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LGBTQI community come together for ‘Queer Solidarity March’ in Downtown El Paso

Protesters gathered in Cleveland Square Park for the “Queer Solidarity March” through Downtown El Paso Saturday night June 14 for a peaceful protest against police brutality and systematic racism. With a group of about 100 participants, the protesters brought a considerable amount of energy and enthusiasm to their cause.  

“The local queer community wanted to show that we stand in solidarity with the Black and Black Lives Matter community,” said Joshua Yrrobali the organizer of the protest. “Many times, when people speak of black lives matter, many forget that black trans lives are a part of that conversation. We will continue to be out here until we get justice. Queerness is in every community.” 

Starting at the park, the protesters marched down Franklin Street, utilizing the sidewalks as they walked. Various protesters held up signs that read “Black Lives Matter,” “Trans Lives Matter” and multiple signs of support for the LGBTQI community. Echoing previous marches in El Paso and around the country, there were many signs denouncing police brutality. “Black Lives Matter” was a constant chant as well as “Queer Lives Matter,” along with the names of multiple black and trans victims of violence including Breonna Taylor who died from police gunfire. 

For the event, there was no police presence outside of one officer that was inquiring what the activity was, as the protest went without any incidents. At one point, when the rally reached pride Square on Stanton Street, the group stopped and danced to various songs. The crowd went from voguing to a mass line dance to the song “The Cupid Shuffle.”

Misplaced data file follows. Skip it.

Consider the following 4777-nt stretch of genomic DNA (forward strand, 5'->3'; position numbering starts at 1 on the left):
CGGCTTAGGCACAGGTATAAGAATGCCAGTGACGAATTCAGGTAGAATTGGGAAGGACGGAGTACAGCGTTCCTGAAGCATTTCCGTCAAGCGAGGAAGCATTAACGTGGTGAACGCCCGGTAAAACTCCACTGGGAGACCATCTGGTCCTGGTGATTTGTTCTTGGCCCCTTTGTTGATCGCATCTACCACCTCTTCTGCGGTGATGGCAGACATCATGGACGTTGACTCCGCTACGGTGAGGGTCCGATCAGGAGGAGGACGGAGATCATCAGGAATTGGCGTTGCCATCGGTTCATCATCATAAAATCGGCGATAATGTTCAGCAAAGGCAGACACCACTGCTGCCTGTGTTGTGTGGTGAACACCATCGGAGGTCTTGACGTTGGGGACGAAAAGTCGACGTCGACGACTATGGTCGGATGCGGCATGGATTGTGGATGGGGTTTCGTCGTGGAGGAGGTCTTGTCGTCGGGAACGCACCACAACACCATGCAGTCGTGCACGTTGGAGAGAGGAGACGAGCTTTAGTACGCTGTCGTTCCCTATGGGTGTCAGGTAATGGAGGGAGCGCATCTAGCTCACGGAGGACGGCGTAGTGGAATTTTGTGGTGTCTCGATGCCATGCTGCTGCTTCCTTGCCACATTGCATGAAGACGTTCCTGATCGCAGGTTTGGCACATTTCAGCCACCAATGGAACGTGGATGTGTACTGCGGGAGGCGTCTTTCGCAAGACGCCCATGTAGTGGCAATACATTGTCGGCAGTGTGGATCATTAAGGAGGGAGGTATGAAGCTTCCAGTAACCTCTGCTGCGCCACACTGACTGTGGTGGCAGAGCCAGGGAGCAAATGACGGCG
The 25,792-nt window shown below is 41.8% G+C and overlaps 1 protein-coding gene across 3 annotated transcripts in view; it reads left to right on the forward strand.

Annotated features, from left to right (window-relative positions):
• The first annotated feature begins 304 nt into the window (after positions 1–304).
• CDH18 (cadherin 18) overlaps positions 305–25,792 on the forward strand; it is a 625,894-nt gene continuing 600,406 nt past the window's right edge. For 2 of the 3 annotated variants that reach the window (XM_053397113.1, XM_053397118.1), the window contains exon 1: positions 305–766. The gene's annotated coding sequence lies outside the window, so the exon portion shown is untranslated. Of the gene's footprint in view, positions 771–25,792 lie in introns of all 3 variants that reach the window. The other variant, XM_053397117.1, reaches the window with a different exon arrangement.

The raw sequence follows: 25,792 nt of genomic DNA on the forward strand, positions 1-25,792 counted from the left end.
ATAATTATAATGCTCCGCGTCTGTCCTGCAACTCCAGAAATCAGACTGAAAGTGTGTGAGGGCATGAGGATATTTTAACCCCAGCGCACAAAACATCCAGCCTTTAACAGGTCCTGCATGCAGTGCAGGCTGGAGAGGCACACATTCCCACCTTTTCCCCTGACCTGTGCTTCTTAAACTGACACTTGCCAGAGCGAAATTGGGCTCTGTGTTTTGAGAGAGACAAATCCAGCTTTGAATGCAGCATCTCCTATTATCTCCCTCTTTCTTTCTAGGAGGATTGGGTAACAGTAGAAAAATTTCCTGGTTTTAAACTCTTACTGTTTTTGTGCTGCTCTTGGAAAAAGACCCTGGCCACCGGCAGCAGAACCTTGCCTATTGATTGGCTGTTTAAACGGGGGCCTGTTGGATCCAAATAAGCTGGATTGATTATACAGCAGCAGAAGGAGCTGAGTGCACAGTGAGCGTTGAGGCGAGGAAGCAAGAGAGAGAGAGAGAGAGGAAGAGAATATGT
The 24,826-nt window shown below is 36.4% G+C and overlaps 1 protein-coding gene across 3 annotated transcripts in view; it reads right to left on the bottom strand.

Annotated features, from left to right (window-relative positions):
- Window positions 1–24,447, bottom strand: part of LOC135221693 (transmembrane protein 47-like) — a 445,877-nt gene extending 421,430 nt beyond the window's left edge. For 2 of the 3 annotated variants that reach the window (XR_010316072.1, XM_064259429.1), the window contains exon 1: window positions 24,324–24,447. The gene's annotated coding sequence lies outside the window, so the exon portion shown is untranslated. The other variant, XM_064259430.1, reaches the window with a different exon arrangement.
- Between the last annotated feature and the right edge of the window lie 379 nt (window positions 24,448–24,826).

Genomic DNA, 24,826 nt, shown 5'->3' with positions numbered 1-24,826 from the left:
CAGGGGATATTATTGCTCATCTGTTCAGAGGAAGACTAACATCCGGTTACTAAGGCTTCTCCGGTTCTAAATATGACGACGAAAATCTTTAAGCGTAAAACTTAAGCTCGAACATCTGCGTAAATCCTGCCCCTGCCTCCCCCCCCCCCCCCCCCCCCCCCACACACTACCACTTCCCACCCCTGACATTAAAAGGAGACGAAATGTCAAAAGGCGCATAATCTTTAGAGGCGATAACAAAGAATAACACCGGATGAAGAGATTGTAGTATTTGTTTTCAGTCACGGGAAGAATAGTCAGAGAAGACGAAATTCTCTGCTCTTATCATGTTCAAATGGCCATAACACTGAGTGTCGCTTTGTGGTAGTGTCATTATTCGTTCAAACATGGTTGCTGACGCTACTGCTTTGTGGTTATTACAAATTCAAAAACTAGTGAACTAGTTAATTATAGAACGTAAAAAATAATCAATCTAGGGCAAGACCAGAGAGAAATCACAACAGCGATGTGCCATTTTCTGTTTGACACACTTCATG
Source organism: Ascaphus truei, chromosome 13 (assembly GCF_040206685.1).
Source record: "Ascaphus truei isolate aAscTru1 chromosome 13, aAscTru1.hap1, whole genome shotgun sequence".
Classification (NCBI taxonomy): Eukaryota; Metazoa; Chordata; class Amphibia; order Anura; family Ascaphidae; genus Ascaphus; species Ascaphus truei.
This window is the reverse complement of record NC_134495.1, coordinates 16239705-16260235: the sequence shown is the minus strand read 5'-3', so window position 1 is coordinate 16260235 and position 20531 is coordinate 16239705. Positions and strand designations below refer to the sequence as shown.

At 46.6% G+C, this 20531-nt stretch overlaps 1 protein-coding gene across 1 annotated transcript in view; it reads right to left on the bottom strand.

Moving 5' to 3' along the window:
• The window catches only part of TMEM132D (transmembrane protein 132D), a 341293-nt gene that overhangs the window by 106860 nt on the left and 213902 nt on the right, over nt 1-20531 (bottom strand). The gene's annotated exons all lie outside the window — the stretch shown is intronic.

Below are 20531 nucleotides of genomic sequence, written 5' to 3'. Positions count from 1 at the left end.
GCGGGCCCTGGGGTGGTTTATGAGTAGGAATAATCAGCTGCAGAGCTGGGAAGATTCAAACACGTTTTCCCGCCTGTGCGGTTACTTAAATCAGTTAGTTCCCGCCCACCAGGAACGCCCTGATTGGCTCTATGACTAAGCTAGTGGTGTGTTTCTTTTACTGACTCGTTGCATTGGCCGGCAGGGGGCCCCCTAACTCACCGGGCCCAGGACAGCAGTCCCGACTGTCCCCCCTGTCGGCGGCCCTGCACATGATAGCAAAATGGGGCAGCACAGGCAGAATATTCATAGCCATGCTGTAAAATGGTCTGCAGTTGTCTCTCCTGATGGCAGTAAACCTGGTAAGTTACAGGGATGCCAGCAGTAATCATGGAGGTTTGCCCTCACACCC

As the crowd then moved to San Jacinto Plaza, they gathered there for more chants and speeches in support of the LGBTQI and black communities. 

The march ended back where it began as the group all say quiet for eight minutes and 46 seconds in a circle reflecting on the horrific death of George Floyd, who had a knee on his neck for that amount of time. 

Marie Salette Ontiveros and Michael Cuviello may be reached at [email protected]


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About the Contributors
Maria Salette Ontiveros is a Graduate Student in The University of Texas at El Paso mastering in Arts of Communication. She contributes at The Prospector as a photographer. She has a Multimedia Journalism Degree with a minor in Creative Writing. She hopes to become a social media manager or join the field of broadcast  covering news,  entertainment, and sports. She plays professional basketball in Ciudad Juarez and likes to play volleyball as a hobby.
Michael Cuviello is a multimedia journalism student at UTEP. He currently serves The Prospector at Sports Editor and reporter. During the summer 2020, he led the publication as Editor-In-Chief where he helped cover Black Lives Matter protests and the University’s response to the COVID-19 pandemic.
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LGBTQI community come together for ‘Queer Solidarity March’ in Downtown El Paso